TPC-DS and the Yellowbrick query optimizer (TPC-DS Q04)

Yellowbrick Query Optimizer Team

Our previous post about TPC-DS Q03 was pretty straightforward. Just when you thought it was safe to make a cup of tea and celebrate, the TPC-DS council hits you with this:

WITH year_total AS (
                   SELECT
                       c_customer_id           customer_id
                       , c_first_name          customer_first_name
                       , c_last_name           customer_last_name
                       , c_preferred_cust_flag customer_preferred_cust_flag
                       , c_birth_country       customer_birth_country
                       , c_login               customer_login
                       , c_email_address       customer_email_address
                       , d_year                dyear
                       , SUM(((ss_ext_list_price - ss_ext_wholesale_cost - ss_ext_discount_amt) + ss_ext_sales_price) /
                             2)                year_total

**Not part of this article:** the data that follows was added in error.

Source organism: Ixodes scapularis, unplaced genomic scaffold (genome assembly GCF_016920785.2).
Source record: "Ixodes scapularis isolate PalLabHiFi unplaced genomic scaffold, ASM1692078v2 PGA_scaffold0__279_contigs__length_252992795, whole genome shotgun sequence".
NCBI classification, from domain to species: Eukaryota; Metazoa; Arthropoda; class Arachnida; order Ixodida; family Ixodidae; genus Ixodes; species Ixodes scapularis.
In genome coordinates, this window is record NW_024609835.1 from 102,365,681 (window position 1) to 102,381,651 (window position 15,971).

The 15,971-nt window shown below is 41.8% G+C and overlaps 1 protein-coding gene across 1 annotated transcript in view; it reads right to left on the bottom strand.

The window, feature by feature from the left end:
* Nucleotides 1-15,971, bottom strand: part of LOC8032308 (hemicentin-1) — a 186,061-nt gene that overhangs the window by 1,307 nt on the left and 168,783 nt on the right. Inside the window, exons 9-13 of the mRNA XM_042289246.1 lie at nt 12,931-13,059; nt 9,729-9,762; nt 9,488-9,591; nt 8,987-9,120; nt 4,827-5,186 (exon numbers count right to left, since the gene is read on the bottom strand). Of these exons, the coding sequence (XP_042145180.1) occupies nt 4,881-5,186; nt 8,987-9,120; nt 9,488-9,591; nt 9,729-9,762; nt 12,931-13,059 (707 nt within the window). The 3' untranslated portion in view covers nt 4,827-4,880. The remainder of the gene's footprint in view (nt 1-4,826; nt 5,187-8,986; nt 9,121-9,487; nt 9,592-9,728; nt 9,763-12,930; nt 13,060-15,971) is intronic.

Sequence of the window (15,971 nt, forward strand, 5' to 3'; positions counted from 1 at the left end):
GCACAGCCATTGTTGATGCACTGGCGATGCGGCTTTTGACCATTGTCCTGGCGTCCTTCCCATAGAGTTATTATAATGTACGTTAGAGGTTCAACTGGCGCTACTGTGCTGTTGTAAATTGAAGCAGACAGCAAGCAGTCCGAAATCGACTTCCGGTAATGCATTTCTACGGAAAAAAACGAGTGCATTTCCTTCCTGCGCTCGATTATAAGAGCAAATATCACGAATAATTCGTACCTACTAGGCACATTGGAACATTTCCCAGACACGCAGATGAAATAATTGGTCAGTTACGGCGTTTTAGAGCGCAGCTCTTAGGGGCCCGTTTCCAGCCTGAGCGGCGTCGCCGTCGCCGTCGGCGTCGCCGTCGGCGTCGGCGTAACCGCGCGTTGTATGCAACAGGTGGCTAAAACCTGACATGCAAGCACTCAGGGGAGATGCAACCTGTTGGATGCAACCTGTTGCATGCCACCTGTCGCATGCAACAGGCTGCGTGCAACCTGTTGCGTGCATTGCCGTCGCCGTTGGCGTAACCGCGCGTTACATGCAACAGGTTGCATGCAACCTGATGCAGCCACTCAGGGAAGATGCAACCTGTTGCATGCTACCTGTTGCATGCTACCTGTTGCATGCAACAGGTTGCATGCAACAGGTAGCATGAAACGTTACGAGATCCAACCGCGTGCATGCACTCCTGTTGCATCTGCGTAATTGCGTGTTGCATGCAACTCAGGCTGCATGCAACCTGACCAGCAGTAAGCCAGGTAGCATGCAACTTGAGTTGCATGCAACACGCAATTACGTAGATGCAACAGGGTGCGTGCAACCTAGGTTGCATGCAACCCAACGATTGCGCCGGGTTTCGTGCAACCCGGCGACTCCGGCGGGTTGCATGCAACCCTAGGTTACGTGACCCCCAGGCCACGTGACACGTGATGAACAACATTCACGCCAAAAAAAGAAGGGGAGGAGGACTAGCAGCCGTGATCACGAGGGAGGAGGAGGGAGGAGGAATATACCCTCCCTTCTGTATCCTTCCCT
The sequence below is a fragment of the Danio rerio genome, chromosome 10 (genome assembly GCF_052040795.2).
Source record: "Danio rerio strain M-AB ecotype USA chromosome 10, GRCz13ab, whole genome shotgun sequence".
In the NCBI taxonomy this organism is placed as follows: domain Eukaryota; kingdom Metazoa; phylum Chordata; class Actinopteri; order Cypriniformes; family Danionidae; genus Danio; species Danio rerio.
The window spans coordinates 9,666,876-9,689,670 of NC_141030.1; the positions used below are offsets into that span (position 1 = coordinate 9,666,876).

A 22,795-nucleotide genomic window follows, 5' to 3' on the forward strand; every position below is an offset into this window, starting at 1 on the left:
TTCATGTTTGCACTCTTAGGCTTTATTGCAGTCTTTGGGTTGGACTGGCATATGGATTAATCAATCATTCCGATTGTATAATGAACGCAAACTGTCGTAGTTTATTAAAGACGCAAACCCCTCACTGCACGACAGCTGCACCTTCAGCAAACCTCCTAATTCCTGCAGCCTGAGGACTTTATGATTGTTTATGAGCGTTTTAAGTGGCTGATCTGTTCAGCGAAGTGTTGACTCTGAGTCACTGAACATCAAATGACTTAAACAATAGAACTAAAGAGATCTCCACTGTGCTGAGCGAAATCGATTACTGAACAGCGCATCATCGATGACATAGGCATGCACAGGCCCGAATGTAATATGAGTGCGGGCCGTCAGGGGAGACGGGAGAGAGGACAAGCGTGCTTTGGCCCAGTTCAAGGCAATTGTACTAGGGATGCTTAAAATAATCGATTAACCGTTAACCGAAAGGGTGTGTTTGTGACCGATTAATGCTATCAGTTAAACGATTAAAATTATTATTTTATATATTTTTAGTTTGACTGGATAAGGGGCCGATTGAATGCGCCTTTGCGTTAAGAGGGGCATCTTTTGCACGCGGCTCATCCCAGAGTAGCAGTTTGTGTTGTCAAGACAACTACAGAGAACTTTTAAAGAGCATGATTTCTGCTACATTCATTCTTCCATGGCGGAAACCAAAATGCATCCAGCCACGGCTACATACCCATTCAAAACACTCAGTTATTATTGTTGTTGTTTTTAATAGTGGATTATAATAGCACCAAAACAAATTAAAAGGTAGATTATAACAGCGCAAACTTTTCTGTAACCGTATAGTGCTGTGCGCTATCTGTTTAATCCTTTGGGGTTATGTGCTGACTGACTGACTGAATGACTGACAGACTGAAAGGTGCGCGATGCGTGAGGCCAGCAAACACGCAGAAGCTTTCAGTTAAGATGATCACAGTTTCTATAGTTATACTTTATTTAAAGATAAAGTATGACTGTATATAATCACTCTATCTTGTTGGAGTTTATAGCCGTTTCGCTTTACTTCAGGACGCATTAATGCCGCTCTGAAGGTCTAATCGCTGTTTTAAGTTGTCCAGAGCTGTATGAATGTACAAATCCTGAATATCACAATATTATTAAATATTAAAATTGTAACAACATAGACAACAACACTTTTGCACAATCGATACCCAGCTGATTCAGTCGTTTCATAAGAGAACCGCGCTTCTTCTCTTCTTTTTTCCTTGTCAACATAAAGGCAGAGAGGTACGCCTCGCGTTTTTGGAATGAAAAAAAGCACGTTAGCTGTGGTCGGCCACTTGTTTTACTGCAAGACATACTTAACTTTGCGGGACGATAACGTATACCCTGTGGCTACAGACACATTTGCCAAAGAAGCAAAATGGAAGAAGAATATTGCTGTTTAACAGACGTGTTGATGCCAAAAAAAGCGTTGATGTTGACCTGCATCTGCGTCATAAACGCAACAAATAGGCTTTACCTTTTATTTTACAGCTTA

, 's'                   sale_type
                   FROM customer
                   JOIN store_sales ON c_customer_sk = ss_customer_sk
                   JOIN date_dim ON ss_sold_date_sk = d_date_sk

                   GROUP BY c_customer_id, c_first_name, c_last_name, c_preferred_cust_flag, c_birth_country, c_login
                          , c_email_address, d_year
                   UNION ALL
                   SELECT
                       c_customer_id           customer_id
                       , c_first_name          customer_first_name
                       , c_last_name           customer_last_name
                       , c_preferred_cust_flag customer_preferred_cust_flag
                       , c_birth_country       customer_birth_country
                       , c_login               customer_login
                       , c_email_address       customer_email_address
                       , d_year                dyear
                       , SUM((((cs_ext_list_price - cs_ext_wholesale_cost - cs_ext_discount_amt) + cs_ext_sales_price) /